so bland because the paint had worn off!
Once you see the few hundred complete statues, it makes the rest of the exhibit, little more than mounds of earth, almost pointless. It’s almost as if the Chinese government has done enough to bring the tourists in, and realise they don’t have to waste valuable resources excavating more to enhance the attraction and visitor’s experience. Some local tourists seem to have had the same feeling, spending more time taking photos of my wife and I and following us around the exhibits than enjoying the world-renowned soldiers. Acknowledging their antics only seemed to encourage them more. Before we knew it, we were being forced into a number of obligatory peace sign poses.
Taking in Xian’s city wall (where entrances located on unpedestrianised highway roundabouts meant taking your life in your own hands to enter) and enjoying a few too many lamb kebab and freshly baked flat bread meals in the city’s frantically paced Muslim quarter, my wife and I were left with far more free time than we were expecting.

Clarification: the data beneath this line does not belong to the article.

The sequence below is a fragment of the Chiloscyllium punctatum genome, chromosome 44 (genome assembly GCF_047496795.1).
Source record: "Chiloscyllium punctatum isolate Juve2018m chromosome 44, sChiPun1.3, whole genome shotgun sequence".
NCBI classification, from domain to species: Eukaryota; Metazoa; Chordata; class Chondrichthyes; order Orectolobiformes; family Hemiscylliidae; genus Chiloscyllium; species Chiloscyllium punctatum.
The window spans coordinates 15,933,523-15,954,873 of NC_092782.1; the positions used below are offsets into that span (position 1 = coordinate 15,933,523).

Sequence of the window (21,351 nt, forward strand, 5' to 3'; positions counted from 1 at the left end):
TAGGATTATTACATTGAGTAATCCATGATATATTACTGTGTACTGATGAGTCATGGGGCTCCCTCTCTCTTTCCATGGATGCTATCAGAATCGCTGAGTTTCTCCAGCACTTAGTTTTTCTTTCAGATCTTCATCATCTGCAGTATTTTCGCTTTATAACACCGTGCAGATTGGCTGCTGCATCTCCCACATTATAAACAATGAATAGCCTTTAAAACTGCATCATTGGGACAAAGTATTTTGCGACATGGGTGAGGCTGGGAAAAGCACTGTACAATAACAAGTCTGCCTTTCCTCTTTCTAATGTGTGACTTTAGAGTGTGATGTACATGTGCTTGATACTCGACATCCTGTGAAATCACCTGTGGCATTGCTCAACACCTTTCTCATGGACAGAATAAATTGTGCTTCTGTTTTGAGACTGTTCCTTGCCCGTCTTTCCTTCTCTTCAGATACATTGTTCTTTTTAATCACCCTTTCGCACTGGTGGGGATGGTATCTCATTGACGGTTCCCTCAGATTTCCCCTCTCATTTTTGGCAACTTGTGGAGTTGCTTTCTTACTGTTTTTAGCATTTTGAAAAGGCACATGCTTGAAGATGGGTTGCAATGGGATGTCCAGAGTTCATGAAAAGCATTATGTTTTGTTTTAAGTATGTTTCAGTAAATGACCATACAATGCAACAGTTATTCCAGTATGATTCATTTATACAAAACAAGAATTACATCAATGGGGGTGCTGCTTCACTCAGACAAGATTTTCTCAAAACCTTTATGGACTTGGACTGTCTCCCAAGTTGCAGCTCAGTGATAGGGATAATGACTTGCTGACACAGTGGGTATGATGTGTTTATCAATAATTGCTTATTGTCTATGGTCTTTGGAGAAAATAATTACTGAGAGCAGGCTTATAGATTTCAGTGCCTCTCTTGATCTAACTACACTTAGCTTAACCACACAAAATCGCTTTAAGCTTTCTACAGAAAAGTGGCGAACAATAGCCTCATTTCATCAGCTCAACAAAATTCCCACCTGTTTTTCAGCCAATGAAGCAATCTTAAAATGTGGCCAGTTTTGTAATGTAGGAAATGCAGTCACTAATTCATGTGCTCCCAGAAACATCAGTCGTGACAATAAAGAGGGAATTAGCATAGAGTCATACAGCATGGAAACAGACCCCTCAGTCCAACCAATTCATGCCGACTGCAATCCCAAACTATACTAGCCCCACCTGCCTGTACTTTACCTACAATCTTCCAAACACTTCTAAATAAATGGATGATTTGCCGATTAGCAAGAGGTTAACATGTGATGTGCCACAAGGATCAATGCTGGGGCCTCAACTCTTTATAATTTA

Surprised by this, we did something we have done little of since leaving our teaching posts in Benxi. We
frequented bars and drank alcohol. Watching numerous Westerners rely on the “I’m ugly but I’m foreign,” technique to attract local prey, I realised it had been a ridiculously long time since my wife and I had visited a bar without other company. It felt like we were dating again. After buying her favourite tipple, a pint of Hoegarden, a move that cost more than a nights accommodation, we sipped our pints a lot slower than usual. Deciding not to waste more of our tiny budget on overpriced beverages, we were ready to move on to our next destinations: Nanjing and Shanghai.